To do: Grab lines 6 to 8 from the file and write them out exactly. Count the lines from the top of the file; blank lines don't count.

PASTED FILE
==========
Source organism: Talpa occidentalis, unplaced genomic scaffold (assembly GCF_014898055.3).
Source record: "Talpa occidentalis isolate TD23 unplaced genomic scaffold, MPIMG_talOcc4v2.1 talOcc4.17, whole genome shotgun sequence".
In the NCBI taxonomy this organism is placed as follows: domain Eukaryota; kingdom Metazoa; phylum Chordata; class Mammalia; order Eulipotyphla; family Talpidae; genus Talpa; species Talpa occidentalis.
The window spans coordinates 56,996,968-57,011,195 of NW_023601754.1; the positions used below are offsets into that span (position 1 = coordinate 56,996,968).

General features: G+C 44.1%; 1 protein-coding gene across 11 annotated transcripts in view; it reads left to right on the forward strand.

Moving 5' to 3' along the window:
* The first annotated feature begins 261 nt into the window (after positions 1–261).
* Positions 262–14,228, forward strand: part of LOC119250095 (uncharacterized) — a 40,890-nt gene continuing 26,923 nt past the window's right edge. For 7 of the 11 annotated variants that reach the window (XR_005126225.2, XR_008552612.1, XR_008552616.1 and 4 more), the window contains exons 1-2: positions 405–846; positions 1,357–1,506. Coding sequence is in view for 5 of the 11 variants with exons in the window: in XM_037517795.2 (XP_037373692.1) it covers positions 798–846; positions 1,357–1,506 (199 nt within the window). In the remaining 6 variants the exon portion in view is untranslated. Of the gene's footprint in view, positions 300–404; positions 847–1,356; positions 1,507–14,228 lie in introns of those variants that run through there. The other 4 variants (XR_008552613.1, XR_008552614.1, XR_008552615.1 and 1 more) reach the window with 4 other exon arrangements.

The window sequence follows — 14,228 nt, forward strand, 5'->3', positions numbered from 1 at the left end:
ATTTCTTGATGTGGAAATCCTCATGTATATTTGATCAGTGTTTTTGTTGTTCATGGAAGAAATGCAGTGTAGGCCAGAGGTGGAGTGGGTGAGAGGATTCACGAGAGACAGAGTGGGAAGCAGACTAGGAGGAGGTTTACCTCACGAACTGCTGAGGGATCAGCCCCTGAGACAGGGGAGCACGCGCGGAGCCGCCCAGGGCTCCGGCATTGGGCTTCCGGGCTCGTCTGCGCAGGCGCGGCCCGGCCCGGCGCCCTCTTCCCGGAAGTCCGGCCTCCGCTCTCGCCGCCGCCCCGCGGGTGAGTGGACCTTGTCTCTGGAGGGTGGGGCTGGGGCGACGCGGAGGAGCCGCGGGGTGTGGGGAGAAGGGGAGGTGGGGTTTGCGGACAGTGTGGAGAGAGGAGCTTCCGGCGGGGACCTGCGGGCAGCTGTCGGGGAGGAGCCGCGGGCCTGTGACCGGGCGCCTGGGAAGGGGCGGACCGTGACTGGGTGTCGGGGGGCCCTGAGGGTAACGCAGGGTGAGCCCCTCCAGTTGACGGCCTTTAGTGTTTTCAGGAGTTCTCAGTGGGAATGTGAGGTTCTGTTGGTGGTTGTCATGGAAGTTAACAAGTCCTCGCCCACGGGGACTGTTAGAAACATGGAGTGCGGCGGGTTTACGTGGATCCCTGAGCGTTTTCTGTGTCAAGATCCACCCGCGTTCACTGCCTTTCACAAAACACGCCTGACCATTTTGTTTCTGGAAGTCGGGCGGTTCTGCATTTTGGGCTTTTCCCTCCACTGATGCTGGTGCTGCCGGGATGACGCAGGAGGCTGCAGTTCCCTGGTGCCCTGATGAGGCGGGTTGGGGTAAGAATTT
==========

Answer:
Moving 5' to 3' along the window:
* The first annotated feature begins 261 nt into the window (after positions 1–261).
* Positions 262–14,228, forward strand: part of LOC119250095 (uncharacterized) — a 40,890-nt gene continuing 26,923 nt past the window's right edge. For 7 of the 11 annotated variants that reach the window (XR_005126225.2, XR_008552612.1, XR_008552616.1 and 4 more), the window contains exons 1-2: positions 405–846; positions 1,357–1,506. Coding sequence is in view for 5 of the 11 variants with exons in the window: in XM_037517795.2 (XP_037373692.1) it covers positions 798–846; positions 1,357–1,506 (199 nt within the window). In the remaining 6 variants the exon portion in view is untranslated. Of the gene's footprint in view, positions 300–404; positions 847–1,356; positions 1,507–14,228 lie in introns of those variants that run through there. The other 4 variants (XR_008552613.1, XR_008552614.1, XR_008552615.1 and 1 more) reach the window with 4 other exon arrangements.